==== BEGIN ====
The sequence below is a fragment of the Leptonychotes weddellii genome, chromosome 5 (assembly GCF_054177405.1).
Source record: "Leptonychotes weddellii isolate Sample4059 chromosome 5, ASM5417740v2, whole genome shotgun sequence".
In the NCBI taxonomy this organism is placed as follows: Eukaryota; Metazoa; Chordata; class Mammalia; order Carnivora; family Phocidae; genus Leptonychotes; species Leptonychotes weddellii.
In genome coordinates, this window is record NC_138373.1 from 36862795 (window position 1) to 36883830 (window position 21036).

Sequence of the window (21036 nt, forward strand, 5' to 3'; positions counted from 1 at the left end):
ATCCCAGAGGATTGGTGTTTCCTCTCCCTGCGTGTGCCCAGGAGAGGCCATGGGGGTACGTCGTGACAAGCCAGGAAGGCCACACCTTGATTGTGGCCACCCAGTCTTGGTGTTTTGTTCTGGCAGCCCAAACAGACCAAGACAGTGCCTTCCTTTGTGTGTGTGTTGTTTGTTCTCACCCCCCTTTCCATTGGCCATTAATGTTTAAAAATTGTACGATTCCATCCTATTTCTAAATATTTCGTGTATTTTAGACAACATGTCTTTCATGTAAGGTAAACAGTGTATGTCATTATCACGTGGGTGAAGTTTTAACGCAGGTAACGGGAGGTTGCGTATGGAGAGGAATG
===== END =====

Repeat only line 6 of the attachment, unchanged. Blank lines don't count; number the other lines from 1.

ATCCCAGAGGATTGGTGTTTCCTCTCCCTGCGTGTGCCCAGGAGAGGCCATGGGGGTACGTCGTGACAAGCCAGGAAGGCCACACCTTGATTGTGGCCACCCAGTCTTGGTGTTTTGTTCTGGCAGCCCAAACAGACCAAGACAGTGCCTTCCTTTGTGTGTGTGTTGTTTGTTCTCACCCCCCTTTCCATTGGCCATTAATGTTTAAAAATTGTACGATTCCATCCTATTTCTAAATATTTCGTGTATTTTAGACAACATGTCTTTCATGTAAGGTAAACAGTGTATGTCATTATCACGTGGGTGAAGTTTTAACGCAGGTAACGGGAGGTTGCGTATGGAGAGGAATG